April 27, 2022

Pork producers request congressional support

Pork producers request congressional support 

By: Sydney Sheffield 

The National Pork Producers Council (NPPC) recently held its Legislative Action Conference in Washington, D.C. to discuss pork industry priorities and needs with members of Congress. The top concerns were preparing for and preventing foreign animal diseases, addressing an agricultural labor shortage, and increasing pork exports. 

“Challenges facing our industry continue to evolve, and we hope our efforts this week help lawmakers understand why these issues are so important to the livelihoods of producers and the future of our industry,” said Terry Wolters, NPPC president. “But we need action now on those three matters so producers can continue providing safe, nutritious pork to consumers worldwide. The fly-in allows producers to use their voices and tell their stories to compel representatives to take swift action on these issues.”

African swine fever (ASF) is a major concern of the pork industry. Last July, ASF was detected in the Western Hemisphere for the first time in more than 40 years. NPPC specifically requested funding for fiscal 2023 for additional U.S. Customs and Border Protection agricultural inspectors, the National Animal Health Laboratory Network, which provides disease surveillance and diagnostic support in cases of large-scale animal disease outbreaks, and additional staff for the United States Department of Agriculture (USDA) Animal and Plant Health Inspection Service’s Veterinary Services to help combat ASF. 

NPPC suggests that congressional funds be appropriated to: 

  1. Build the capacity of USDA's Animal and Plant Health Inspection Service Veterinary Services field staff to respond to and address an outbreak on the mainland United States or U.S. territories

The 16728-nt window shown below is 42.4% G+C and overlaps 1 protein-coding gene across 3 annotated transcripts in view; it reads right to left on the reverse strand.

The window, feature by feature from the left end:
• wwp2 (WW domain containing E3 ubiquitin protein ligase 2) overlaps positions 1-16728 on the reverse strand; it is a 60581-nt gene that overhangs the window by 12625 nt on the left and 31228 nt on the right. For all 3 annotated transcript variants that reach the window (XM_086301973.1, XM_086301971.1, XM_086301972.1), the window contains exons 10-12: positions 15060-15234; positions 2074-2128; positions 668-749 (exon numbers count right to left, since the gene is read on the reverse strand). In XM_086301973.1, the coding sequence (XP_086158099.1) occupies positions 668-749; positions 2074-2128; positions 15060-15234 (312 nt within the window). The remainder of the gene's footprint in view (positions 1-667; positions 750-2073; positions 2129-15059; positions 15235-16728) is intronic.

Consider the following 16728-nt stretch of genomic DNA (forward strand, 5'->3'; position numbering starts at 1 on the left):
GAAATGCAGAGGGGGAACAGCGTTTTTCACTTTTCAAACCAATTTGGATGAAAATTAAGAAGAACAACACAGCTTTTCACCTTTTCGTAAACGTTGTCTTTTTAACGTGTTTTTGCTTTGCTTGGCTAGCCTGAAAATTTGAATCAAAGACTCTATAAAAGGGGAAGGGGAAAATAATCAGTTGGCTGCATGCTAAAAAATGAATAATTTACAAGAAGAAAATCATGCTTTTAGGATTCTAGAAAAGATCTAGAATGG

2. Further build the infrastructure and workforce capabilities of the National Animal Health Laboratory Network, which conducts surveillance of and testing for foreign animal diseases 

  3. Build capacity at ports of entry to prevent unauthorized meat, animal by-products, and other vectors that can carry ASF from entering the country and infecting U.S. agriculture

Labor shortages are also of concern due to the restrictions on the H-2A visa program. Currently, the visa only allows for temporary, seasonal farm laborers. The pork industry provides a pathway to legal status for foreign-born agricultural workers already in the United States, so NPPC is requesting Congress to extend the H-2A visa program to year-round agriculture workers. “Employment in hog farming has declined in recent years despite growing labor needs and rising wages. As a key economic driver, hog farming is vital to prosperity in rural America and we need Congress to take action on H2-A visa reform,” said Wolters.